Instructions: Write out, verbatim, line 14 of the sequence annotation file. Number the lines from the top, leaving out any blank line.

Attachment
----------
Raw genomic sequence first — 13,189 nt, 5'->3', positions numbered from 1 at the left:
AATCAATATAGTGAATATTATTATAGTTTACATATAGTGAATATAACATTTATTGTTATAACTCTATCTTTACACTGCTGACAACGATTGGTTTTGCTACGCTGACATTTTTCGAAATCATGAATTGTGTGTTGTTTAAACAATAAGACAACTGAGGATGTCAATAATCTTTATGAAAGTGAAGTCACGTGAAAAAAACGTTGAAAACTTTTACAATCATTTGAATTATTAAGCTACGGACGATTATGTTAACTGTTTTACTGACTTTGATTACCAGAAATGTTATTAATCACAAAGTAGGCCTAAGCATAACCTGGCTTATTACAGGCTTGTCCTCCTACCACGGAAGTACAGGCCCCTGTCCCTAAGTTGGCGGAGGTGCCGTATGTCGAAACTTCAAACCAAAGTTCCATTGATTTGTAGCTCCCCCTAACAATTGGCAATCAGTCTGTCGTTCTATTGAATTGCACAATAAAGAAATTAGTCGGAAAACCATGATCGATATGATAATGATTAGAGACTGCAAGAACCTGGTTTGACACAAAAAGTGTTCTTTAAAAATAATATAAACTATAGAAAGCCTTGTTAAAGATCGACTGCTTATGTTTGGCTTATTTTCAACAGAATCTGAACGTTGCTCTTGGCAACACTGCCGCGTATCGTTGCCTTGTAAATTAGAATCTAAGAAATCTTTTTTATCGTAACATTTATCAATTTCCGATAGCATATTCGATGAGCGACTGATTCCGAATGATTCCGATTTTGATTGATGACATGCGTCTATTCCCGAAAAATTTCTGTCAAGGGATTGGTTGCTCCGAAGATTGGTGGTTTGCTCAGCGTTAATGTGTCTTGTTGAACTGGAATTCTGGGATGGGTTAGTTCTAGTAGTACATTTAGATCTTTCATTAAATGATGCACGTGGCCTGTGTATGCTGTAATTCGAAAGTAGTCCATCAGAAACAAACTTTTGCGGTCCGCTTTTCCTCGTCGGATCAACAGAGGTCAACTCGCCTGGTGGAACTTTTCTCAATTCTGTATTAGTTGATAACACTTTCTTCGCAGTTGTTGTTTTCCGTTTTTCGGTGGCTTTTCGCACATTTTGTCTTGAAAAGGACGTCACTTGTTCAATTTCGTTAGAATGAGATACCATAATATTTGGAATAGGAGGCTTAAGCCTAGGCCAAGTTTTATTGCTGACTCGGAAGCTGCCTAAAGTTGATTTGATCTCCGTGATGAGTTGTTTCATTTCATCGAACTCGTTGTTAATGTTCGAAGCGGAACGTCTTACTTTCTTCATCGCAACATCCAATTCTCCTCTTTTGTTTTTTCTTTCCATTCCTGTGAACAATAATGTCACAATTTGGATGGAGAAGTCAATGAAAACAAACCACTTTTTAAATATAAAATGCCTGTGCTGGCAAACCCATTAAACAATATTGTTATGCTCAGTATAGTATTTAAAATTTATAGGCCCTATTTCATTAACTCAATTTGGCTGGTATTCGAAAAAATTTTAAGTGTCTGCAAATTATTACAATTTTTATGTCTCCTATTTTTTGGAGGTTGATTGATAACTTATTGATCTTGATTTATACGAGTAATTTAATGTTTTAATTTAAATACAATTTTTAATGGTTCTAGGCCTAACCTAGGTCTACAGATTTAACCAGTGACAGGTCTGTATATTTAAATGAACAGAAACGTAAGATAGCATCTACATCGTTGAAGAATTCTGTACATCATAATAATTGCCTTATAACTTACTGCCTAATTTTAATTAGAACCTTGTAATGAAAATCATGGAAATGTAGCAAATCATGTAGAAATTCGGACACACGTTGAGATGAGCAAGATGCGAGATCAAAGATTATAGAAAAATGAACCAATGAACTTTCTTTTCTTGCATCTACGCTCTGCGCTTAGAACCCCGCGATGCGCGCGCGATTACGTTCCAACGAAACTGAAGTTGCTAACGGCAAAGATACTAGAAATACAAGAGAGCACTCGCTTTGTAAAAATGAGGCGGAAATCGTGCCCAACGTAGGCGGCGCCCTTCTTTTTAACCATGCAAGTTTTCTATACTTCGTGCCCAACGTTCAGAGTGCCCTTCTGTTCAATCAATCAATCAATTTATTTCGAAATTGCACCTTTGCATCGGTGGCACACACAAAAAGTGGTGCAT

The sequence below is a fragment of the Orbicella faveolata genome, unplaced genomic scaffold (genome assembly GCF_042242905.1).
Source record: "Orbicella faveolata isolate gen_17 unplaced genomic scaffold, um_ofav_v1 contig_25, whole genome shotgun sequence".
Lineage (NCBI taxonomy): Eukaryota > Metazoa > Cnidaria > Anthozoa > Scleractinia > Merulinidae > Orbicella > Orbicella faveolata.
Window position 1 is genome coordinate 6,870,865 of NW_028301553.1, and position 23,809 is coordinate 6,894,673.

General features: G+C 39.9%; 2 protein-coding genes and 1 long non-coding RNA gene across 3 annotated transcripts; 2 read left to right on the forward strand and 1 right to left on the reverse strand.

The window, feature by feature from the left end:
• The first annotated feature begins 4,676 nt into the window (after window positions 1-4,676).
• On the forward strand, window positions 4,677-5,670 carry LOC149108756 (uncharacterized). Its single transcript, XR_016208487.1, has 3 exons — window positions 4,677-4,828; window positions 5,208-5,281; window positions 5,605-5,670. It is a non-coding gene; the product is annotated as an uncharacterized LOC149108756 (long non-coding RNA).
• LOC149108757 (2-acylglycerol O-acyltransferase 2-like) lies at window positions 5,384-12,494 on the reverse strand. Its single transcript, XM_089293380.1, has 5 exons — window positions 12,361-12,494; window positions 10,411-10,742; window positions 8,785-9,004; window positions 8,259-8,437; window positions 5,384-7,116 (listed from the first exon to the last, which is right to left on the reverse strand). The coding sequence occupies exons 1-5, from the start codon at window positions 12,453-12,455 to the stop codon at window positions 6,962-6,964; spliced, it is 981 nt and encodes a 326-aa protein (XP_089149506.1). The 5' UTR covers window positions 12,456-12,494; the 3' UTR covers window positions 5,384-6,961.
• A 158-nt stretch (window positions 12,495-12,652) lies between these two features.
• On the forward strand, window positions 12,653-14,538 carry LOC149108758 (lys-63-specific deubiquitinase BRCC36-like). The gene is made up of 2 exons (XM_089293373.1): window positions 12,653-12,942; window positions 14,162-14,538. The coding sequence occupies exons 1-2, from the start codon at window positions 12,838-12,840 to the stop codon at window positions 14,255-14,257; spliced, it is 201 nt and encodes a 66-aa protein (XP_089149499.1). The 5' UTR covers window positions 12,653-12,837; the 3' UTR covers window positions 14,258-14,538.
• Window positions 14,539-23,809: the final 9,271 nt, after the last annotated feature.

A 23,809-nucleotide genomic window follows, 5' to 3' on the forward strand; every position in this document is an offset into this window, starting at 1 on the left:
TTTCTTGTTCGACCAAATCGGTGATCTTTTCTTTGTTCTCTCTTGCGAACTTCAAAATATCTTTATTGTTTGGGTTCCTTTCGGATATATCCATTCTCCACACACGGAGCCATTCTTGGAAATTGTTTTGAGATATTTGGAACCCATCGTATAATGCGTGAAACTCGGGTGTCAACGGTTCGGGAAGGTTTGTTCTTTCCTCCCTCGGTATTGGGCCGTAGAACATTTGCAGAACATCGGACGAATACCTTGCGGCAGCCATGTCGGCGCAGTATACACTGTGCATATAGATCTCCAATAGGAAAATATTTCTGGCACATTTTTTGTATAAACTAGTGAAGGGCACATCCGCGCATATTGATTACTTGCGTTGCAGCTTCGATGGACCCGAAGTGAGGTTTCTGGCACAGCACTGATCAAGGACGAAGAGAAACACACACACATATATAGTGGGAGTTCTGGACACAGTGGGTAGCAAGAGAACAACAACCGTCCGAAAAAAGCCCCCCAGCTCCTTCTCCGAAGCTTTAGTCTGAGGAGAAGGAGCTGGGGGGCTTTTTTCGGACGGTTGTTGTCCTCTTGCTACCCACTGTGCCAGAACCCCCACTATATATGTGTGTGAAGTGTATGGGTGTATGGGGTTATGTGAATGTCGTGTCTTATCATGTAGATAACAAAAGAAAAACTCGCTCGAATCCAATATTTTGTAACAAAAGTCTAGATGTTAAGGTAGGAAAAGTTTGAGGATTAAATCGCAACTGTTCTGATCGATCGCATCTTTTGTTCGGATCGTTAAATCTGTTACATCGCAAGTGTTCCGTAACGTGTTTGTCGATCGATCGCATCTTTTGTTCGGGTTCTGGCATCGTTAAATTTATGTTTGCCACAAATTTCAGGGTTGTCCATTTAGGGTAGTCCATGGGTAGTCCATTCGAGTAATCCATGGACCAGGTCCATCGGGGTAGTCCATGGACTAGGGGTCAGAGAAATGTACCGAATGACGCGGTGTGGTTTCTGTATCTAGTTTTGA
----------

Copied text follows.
• Window positions 14,539-23,809: the final 9,271 nt, after the last annotated feature.